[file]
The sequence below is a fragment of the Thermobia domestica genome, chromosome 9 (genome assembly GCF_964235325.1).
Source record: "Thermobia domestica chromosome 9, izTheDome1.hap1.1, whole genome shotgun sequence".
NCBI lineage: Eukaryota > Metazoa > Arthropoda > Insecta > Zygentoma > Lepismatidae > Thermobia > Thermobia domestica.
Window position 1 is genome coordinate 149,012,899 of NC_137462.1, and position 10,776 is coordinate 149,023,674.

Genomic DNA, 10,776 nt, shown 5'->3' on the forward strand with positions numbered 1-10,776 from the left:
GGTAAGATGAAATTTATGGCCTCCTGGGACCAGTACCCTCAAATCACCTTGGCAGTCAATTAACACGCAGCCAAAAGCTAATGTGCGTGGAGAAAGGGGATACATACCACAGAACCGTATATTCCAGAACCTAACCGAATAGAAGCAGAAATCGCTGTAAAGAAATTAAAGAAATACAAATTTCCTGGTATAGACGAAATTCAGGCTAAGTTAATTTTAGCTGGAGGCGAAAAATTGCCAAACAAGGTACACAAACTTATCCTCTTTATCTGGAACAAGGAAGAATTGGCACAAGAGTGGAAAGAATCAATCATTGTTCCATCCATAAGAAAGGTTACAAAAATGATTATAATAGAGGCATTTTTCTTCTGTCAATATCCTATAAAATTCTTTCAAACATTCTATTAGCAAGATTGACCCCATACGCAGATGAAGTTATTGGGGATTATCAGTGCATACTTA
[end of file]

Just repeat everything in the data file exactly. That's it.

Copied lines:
The sequence below is a fragment of the Thermobia domestica genome, chromosome 9 (genome assembly GCF_964235325.1).
Source record: "Thermobia domestica chromosome 9, izTheDome1.hap1.1, whole genome shotgun sequence".
NCBI lineage: Eukaryota > Metazoa > Arthropoda > Insecta > Zygentoma > Lepismatidae > Thermobia > Thermobia domestica.
Window position 1 is genome coordinate 149,012,899 of NC_137462.1, and position 10,776 is coordinate 149,023,674.

Genomic DNA, 10,776 nt, shown 5'->3' on the forward strand with positions numbered 1-10,776 from the left:
GGTAAGATGAAATTTATGGCCTCCTGGGACCAGTACCCTCAAATCACCTTGGCAGTCAATTAACACGCAGCCAAAAGCTAATGTGCGTGGAGAAAGGGGATACATACCACAGAACCGTATATTCCAGAACCTAACCGAATAGAAGCAGAAATCGCTGTAAAGAAATTAAAGAAATACAAATTTCCTGGTATAGACGAAATTCAGGCTAAGTTAATTTTAGCTGGAGGCGAAAAATTGCCAAACAAGGTACACAAACTTATCCTCTTTATCTGGAACAAGGAAGAATTGGCACAAGAGTGGAAAGAATCAATCATTGTTCCATCCATAAGAAAGGTTACAAAAATGATTATAATAGAGGCATTTTTCTTCTGTCAATATCCTATAAAATTCTTTCAAACATTCTATTAGCAAGATTGACCCCATACGCAGATGAAGTTATTGGGGATTATCAGTGCATACTTA